If you were interviewing for a position within my heart, I’d say, Tell me your credentials and give me examples of your work ethic. You’d list all the things that you did in the past that prove you’re good at working in the heart but you admit, quietly, that although you liked those places, those hearts, you just didn’t feel they were environments within which your true potential could flourish… and that’s what brought you to my heart. You believe you are the right candidate for the position and you would say, “I want the full-time management position of your heart” and then you’d smile and add, “I’ll even throw in some data analysis,” and so I’d say, “Great, we need a data analyst.”
“What else can you offer me here, if I were to come work in your heart?” you’d ask, and I’d reply, “There are great benefits. First class. It’s like fucking Google in here.” You’d tell me you saw the piece in Wired Magazine about us being one of the best places to work, but you’re glad to hear me confirm it. You want to know when you can start if I hire you and I’d say, “The position is effective immediately.” Then I’d add, “Wait, do you need two weeks notice to tell any other hearts you’re in currently?” and you’d say, “No, I’ve been unemployed for quite some time. I really wanted to wait to find the right position before taking any job as I wouldn’t want to take a seat somewhere unless I could see myself being there a while.”
Then I’d say, “But hey, the economy, it’s been terrible. I mean, you must have —” and you’d stop me, quiet me with your finger, and confide in me something you’ve never told a potential employer of the heart before: “I’ve never filed for bankruptcy, even during the recession. I’ve saved relationship dollars in a small bank so I’d be okay on a rainy day, but then my uncle – who was dying – said, You better not wait for the rainy day because you might die before it comes. That was depressing advice and I didn’t want to just spend my heart money but I realized that I should be more proactive and try to find the right position, now, rather than wait until the time was better because heck, is the timing ever better?” I’d shake my head, No, in agreement.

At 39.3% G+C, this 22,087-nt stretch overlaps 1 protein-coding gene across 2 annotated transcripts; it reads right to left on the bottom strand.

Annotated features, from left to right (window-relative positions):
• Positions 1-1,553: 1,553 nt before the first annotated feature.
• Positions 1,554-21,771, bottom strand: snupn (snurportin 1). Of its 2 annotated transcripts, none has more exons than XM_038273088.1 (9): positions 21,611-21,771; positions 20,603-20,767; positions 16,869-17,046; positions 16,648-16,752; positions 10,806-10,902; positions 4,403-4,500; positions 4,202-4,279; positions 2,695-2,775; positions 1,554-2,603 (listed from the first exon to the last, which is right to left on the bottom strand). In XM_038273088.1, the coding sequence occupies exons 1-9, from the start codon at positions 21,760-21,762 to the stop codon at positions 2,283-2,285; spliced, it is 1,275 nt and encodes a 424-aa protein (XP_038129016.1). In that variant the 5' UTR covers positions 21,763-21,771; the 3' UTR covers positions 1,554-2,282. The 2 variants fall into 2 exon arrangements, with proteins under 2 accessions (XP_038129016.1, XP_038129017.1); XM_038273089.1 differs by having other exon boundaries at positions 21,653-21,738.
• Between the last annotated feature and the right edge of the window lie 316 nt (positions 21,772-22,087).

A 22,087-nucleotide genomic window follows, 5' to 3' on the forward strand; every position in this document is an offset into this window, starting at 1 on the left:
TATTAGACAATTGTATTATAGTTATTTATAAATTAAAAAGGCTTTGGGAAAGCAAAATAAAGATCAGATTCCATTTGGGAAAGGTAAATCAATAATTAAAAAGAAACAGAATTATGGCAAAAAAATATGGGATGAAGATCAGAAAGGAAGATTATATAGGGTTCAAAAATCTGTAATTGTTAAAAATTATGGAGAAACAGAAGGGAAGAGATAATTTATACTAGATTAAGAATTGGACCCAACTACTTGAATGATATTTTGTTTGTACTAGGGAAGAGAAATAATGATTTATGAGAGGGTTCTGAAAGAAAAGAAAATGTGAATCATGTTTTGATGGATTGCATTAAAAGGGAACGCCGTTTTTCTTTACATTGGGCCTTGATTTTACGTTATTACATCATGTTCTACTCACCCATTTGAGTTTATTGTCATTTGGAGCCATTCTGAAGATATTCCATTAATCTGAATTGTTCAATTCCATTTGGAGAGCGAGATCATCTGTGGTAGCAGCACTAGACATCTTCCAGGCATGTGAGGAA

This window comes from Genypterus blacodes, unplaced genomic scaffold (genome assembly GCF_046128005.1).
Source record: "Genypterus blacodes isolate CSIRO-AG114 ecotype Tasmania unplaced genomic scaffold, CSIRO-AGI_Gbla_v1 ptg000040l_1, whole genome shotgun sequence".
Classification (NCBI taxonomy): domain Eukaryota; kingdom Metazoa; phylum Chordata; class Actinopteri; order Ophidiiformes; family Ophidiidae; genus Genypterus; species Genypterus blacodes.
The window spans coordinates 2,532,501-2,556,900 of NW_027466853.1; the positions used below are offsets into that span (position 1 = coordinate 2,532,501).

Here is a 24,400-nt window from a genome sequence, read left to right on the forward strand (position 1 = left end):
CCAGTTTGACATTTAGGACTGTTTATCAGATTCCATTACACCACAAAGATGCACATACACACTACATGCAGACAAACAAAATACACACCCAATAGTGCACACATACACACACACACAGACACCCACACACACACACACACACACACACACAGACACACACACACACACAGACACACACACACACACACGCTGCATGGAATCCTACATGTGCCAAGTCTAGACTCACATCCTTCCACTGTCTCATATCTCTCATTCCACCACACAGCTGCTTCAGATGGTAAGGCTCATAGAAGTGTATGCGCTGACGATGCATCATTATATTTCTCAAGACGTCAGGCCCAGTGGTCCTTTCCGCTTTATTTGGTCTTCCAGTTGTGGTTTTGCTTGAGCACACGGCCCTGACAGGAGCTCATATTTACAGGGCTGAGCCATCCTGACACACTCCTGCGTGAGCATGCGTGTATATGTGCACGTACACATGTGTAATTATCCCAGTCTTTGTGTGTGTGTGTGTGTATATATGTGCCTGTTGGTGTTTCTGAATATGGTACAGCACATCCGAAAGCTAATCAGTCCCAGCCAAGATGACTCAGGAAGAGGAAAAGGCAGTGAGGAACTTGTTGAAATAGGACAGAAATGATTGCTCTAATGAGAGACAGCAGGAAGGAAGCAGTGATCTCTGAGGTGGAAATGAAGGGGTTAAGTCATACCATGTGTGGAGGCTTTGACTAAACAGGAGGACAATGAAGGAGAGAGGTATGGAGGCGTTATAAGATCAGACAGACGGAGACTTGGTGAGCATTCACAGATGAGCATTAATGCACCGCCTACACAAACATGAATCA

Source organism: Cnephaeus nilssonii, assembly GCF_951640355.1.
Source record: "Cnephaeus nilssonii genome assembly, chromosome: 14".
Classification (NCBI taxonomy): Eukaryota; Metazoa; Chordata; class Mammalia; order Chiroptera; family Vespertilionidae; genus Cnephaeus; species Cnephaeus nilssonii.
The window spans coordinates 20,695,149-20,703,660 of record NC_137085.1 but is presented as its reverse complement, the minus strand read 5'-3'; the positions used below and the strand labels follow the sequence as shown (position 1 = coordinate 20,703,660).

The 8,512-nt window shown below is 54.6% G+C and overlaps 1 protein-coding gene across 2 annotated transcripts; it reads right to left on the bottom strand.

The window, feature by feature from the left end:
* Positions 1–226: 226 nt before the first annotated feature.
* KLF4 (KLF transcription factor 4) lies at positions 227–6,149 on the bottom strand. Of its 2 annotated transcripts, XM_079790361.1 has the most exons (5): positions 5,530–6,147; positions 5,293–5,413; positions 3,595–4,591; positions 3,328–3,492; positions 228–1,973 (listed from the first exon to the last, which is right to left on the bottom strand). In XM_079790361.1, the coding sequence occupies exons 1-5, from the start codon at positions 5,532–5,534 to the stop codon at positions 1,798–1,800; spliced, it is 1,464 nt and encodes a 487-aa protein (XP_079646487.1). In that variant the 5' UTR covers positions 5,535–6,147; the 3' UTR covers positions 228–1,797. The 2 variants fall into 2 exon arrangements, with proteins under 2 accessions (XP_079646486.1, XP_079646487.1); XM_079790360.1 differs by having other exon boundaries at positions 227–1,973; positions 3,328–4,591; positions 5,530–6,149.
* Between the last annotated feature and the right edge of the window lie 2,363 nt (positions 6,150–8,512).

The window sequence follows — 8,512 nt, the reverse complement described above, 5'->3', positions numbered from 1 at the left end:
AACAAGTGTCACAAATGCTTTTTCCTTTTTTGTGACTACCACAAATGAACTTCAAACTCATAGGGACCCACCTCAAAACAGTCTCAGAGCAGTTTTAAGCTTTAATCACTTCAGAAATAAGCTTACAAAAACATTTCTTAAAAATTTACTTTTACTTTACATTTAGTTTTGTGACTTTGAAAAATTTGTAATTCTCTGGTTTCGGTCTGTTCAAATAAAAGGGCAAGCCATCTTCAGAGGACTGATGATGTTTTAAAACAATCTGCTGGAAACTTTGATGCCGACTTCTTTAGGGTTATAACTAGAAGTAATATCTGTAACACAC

This would make me really happy because I’d know you really were ready and that you wanted to work in my heart, not because you just needed to. I’d ask you again, just to make sure, if this is a temporary position and you’d say, “I want to see this heart grow! I want to be a part of why it explodes! I want to see it become the biggest heart that’s ever graced the cover of Fortune Magazine!” I would be beaming now, so hard my cheeks would hurt because this would be the best interviewee I’d ever interviewed. But then, you add, ”I want to have shares of your heart so if it ever sells, I could make more money from it.” That’s when the high would drop; You’d said too much. “You would want me to sell shares of my heart?” I would ask as tears welled up in my eyes because I’m really looking to employ someone who wants my whole heart, not a piece of it. I want someone to buy it and to commit to it and it not be just a good investment so he can buy a better heart in the future. “No, no,” you’d shout, retracing. Retracting. “You got me wrong! I meant I want to become the CEO of your heart and I never want to make it public. I want to own the whole thing, forever.”
Okay, good, I think. “Well, then,” I would say, extending my hand. “Welcome to my heart.”